• Loosen tight clothing, especially around the neck.
  • Make sure the person does not fall. Hold them steady if the person is sitting on a chair, couch, or bed. If the person is standing, get them to the ground safely.
  • Turn them and their head to the side so that anything in the mouth, even spit, does not block the throat or cause choking.
  • It can be dangerous to put anything in the mouth as you can get bitten.
  • If you know CPR, check the heart rate in the neck. Start CPR if there is no pulse. Call 911.
  • Listen for breathing at the mouth and extend the neck if breathing is difficult. If there is no breathing, begin giving rescue breaths by sealing your lips over the person’s mouth and breathing two quick breaths. Continue breathing for them every 5 seconds until they start breathing on their own. Call 911.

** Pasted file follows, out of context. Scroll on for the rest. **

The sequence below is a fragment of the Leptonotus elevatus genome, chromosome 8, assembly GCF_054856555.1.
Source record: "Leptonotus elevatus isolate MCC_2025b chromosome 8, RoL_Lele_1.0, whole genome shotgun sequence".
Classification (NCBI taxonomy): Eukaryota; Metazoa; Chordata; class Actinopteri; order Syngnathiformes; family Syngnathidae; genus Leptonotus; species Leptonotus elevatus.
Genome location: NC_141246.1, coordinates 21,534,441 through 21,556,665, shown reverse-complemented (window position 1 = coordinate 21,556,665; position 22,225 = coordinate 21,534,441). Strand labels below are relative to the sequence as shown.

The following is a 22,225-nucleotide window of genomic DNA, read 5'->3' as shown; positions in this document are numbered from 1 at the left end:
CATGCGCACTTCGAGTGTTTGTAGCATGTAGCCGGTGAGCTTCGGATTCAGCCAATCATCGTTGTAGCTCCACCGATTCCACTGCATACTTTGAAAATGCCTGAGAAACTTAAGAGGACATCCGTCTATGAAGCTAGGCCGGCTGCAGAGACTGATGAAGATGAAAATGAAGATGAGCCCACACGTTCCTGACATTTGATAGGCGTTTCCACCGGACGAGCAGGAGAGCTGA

• If this is the first seizure after a traumatic brain injury, call the person’s doctor for advice.
  • If the seizure does not stop after 3 minutes, call 911.
  • If the seizure stops within 3 minutes, call the person’s doctor.
  • If the patient does not return to normal within 20 minutes after the seizure, call 911.

Contact the Heavy Hitters to Support Your Case for Compensation

Seizures are a medical emergency, especially when they are caused by a head injury. Many people experience long-term symptoms from head injuries and are also at an increased risk of having seizures later in life.

Victims and their families often feel overwhelmed, isolated, stressed, frustrated, and confused about what to do next to be able to continue with their lives.

Personal injury attorneys help by ensuring victims receive full compensation for their injuries, so they can receive the treatment, medication, and care that they need.